Almost all banks either sell their loans to Fannie Mae or Freddie Mac or they underwrite to Fannie or Freddie guidelines.  Fannie or Freddie will not lend on a property that is in litigation; they don’t have the time to read through the filed SB-800 to determine whether or not they want to take on the risk so they simply will not knowingly lend on these properties.   Can financing be obtained?  Yes, it’s not terribly difficult, but it takes a versatile and knowledgeable lender- we can get you set up with a great contact, just ask us.

Getting back to the general process of litigation, the next step is the settlement.  Once the judgement has been awarded or the case has settled, the HOA board needs to sit down and allocate funds and hire contractors for each of the repair projects.  Construction is not cheap at this point because counsel will make sure all parties hired have a substantial amount of insurance so they can be sued later if there is an issue with the work performed.

The last section is scheduling and completing construction.  This could take as little as 6 months and as much as two and a half years.  Keep in mind, these properties and communities don’t show well while under construction.  This makes good opportunities for buyers to buy low, but does not help sellers retain property values.  In condo buildings we generally see the need for common area hallways and elevators to be remodeled after construction due to the wear and tear of the contractors and their materials circulating through the buildings on a daily basis.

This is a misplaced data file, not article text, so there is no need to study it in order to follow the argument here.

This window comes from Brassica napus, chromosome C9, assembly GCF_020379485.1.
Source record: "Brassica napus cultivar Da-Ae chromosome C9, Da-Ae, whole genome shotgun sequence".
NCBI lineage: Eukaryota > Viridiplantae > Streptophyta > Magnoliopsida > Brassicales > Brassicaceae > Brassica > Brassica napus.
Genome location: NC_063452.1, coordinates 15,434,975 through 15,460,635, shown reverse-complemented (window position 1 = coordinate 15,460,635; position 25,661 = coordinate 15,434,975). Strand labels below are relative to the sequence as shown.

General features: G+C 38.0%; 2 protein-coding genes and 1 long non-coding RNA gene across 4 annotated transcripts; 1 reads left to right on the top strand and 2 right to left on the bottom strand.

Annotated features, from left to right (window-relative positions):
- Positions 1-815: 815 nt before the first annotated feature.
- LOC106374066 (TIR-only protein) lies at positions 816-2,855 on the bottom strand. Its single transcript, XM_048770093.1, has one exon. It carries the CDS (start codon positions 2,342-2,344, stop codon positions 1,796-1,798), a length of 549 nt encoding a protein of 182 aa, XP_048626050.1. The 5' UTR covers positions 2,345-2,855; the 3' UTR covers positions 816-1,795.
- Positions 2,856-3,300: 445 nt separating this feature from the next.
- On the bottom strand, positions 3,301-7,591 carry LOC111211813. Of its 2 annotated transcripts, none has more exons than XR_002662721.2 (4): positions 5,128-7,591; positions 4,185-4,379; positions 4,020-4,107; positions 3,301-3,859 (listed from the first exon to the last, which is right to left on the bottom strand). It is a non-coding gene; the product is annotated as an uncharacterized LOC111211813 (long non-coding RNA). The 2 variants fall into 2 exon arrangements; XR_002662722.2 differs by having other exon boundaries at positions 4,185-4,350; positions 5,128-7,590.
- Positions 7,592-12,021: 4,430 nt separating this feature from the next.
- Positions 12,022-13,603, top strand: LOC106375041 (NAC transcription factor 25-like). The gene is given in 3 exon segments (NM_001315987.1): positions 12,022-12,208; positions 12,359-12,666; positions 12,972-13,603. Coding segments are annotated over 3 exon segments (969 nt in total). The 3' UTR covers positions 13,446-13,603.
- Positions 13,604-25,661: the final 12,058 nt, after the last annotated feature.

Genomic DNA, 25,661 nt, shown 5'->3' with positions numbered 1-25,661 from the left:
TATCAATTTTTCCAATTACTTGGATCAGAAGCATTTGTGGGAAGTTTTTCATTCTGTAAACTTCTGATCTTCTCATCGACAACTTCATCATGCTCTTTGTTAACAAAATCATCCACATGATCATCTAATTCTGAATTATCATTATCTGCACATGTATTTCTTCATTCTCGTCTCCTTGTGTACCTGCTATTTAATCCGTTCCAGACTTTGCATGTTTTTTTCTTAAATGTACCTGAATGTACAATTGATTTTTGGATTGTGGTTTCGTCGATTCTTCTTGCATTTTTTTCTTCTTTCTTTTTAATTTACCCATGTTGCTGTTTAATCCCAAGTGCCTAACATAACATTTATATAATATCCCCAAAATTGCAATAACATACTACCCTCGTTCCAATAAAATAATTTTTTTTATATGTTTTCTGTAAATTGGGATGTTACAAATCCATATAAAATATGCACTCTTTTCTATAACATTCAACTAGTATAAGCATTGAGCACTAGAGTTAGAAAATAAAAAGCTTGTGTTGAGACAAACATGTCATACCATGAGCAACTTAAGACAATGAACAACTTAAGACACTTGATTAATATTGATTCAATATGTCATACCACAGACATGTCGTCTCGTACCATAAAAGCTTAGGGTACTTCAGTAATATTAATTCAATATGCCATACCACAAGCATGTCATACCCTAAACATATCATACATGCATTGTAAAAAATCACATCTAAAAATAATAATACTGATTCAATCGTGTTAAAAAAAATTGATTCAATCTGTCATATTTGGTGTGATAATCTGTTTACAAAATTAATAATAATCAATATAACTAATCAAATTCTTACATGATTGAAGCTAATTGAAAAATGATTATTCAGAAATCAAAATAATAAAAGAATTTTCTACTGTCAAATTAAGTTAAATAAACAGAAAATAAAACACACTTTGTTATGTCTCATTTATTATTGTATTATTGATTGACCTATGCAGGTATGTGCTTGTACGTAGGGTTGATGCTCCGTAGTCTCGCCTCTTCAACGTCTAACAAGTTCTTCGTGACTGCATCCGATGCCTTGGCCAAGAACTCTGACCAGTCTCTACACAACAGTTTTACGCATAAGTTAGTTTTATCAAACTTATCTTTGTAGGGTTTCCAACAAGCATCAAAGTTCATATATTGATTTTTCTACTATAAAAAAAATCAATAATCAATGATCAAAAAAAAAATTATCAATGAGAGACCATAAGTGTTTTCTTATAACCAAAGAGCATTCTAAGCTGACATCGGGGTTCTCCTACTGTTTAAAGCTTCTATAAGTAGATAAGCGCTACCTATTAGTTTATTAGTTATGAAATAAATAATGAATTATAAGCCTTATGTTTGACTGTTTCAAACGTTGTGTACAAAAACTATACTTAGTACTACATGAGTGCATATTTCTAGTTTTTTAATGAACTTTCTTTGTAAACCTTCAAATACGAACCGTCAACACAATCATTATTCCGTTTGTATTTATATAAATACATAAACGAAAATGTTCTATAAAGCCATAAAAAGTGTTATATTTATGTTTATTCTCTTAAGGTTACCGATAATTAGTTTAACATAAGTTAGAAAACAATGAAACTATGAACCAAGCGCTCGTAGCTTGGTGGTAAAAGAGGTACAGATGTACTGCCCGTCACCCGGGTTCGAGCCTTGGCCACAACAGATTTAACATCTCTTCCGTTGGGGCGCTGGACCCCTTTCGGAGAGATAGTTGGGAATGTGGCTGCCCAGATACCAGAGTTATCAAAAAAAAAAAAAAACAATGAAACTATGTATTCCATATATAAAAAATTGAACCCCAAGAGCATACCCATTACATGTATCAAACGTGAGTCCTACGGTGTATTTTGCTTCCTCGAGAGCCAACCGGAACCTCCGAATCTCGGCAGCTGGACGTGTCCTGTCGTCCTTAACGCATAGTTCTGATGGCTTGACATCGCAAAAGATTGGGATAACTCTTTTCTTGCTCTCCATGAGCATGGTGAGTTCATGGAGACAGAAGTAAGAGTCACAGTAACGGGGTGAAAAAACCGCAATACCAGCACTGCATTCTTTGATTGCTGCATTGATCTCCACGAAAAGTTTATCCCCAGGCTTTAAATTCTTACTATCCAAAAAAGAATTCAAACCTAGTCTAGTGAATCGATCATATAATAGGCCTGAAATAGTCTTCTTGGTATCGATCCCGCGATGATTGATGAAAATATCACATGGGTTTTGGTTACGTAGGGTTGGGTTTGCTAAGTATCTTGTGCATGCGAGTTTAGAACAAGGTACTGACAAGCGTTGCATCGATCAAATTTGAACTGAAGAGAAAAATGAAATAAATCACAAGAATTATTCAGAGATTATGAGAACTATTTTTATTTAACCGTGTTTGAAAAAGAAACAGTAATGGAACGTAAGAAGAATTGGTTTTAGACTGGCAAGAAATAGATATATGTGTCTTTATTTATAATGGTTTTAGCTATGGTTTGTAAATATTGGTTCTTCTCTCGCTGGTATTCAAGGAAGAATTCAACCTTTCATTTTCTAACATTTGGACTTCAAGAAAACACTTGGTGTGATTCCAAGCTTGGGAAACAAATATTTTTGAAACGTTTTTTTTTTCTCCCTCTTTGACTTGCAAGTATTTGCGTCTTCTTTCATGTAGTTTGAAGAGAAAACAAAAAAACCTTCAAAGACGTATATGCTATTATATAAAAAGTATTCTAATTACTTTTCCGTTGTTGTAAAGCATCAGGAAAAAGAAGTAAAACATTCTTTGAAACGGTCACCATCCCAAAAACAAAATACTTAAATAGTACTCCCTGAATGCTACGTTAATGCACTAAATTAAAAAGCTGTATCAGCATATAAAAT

For single family homes, we often see the streets get weathered because of tractors, heavy equipment, cement trucks and a large number of workers and traffic.

Like so many things, litigation can be good or bad for homeowners.  It is important to make an informed decission and understand the positives and negatives before pursueing an SB-800 lawsuit.  These lawsuits are more often than not becoming the standard so expect to be involved if you buy new or newer construction in California.  Remember, it’s a win, win for the attornies so make sure to do due dilligence and negotiate well prior to signing an agreement for representation.

For specific questions, give us a call 619-309-8011 or shoot us a note Chad@DanneckerandAssociates.com


Written by: chad

Categories: Buyers, Real Estate Investment, San Diego Real Estate, Sellers